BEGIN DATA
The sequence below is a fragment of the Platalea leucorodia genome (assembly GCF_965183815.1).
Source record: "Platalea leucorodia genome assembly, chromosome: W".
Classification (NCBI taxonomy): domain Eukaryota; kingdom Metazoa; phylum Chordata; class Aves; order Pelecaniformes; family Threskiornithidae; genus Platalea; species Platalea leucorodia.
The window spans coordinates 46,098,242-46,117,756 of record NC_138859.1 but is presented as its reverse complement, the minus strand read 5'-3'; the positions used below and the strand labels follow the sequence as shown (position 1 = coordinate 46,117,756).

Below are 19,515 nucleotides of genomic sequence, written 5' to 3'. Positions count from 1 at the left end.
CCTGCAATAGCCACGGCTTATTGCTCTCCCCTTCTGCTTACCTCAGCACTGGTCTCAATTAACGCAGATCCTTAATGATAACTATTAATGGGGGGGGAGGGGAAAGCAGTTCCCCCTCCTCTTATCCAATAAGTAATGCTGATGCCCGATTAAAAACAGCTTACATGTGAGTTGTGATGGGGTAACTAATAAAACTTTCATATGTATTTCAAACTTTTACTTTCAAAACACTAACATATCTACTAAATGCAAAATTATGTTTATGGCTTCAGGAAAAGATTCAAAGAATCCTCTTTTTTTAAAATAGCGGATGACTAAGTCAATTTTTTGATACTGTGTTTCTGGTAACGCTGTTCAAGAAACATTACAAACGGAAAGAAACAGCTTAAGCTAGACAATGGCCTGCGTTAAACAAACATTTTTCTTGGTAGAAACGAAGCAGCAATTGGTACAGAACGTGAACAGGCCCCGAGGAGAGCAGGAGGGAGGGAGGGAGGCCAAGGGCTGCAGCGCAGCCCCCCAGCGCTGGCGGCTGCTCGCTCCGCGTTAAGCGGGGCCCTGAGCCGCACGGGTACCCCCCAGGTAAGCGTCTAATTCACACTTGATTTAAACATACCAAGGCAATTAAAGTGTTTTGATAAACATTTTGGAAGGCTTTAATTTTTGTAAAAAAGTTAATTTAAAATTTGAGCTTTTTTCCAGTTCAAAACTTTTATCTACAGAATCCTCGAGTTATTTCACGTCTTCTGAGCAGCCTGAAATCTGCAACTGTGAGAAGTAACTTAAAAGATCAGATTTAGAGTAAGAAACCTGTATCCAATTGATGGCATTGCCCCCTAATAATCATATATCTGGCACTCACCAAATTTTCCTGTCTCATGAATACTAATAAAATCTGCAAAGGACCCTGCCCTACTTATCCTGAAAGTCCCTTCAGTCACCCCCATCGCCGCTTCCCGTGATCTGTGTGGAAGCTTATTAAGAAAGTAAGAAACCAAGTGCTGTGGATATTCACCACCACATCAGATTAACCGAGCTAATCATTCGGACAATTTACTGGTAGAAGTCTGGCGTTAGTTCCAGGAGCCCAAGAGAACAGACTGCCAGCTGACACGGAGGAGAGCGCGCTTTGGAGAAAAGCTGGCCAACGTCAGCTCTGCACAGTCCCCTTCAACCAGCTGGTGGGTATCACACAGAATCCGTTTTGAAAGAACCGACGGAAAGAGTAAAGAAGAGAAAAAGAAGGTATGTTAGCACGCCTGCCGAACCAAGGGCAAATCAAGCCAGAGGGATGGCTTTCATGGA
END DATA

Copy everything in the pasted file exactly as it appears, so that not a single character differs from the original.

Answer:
The sequence below is a fragment of the Platalea leucorodia genome (assembly GCF_965183815.1).
Source record: "Platalea leucorodia genome assembly, chromosome: W".
Classification (NCBI taxonomy): domain Eukaryota; kingdom Metazoa; phylum Chordata; class Aves; order Pelecaniformes; family Threskiornithidae; genus Platalea; species Platalea leucorodia.
The window spans coordinates 46,098,242-46,117,756 of record NC_138859.1 but is presented as its reverse complement, the minus strand read 5'-3'; the positions used below and the strand labels follow the sequence as shown (position 1 = coordinate 46,117,756).

Below are 19,515 nucleotides of genomic sequence, written 5' to 3'. Positions count from 1 at the left end.
CCTGCAATAGCCACGGCTTATTGCTCTCCCCTTCTGCTTACCTCAGCACTGGTCTCAATTAACGCAGATCCTTAATGATAACTATTAATGGGGGGGGAGGGGAAAGCAGTTCCCCCTCCTCTTATCCAATAAGTAATGCTGATGCCCGATTAAAAACAGCTTACATGTGAGTTGTGATGGGGTAACTAATAAAACTTTCATATGTATTTCAAACTTTTACTTTCAAAACACTAACATATCTACTAAATGCAAAATTATGTTTATGGCTTCAGGAAAAGATTCAAAGAATCCTCTTTTTTTAAAATAGCGGATGACTAAGTCAATTTTTTGATACTGTGTTTCTGGTAACGCTGTTCAAGAAACATTACAAACGGAAAGAAACAGCTTAAGCTAGACAATGGCCTGCGTTAAACAAACATTTTTCTTGGTAGAAACGAAGCAGCAATTGGTACAGAACGTGAACAGGCCCCGAGGAGAGCAGGAGGGAGGGAGGGAGGCCAAGGGCTGCAGCGCAGCCCCCCAGCGCTGGCGGCTGCTCGCTCCGCGTTAAGCGGGGCCCTGAGCCGCACGGGTACCCCCCAGGTAAGCGTCTAATTCACACTTGATTTAAACATACCAAGGCAATTAAAGTGTTTTGATAAACATTTTGGAAGGCTTTAATTTTTGTAAAAAAGTTAATTTAAAATTTGAGCTTTTTTCCAGTTCAAAACTTTTATCTACAGAATCCTCGAGTTATTTCACGTCTTCTGAGCAGCCTGAAATCTGCAACTGTGAGAAGTAACTTAAAAGATCAGATTTAGAGTAAGAAACCTGTATCCAATTGATGGCATTGCCCCCTAATAATCATATATCTGGCACTCACCAAATTTTCCTGTCTCATGAATACTAATAAAATCTGCAAAGGACCCTGCCCTACTTATCCTGAAAGTCCCTTCAGTCACCCCCATCGCCGCTTCCCGTGATCTGTGTGGAAGCTTATTAAGAAAGTAAGAAACCAAGTGCTGTGGATATTCACCACCACATCAGATTAACCGAGCTAATCATTCGGACAATTTACTGGTAGAAGTCTGGCGTTAGTTCCAGGAGCCCAAGAGAACAGACTGCCAGCTGACACGGAGGAGAGCGCGCTTTGGAGAAAAGCTGGCCAACGTCAGCTCTGCACAGTCCCCTTCAACCAGCTGGTGGGTATCACACAGAATCCGTTTTGAAAGAACCGACGGAAAGAGTAAAGAAGAGAAAAAGAAGGTATGTTAGCACGCCTGCCGAACCAAGGGCAAATCAAGCCAGAGGGATGGCTTTCATGGA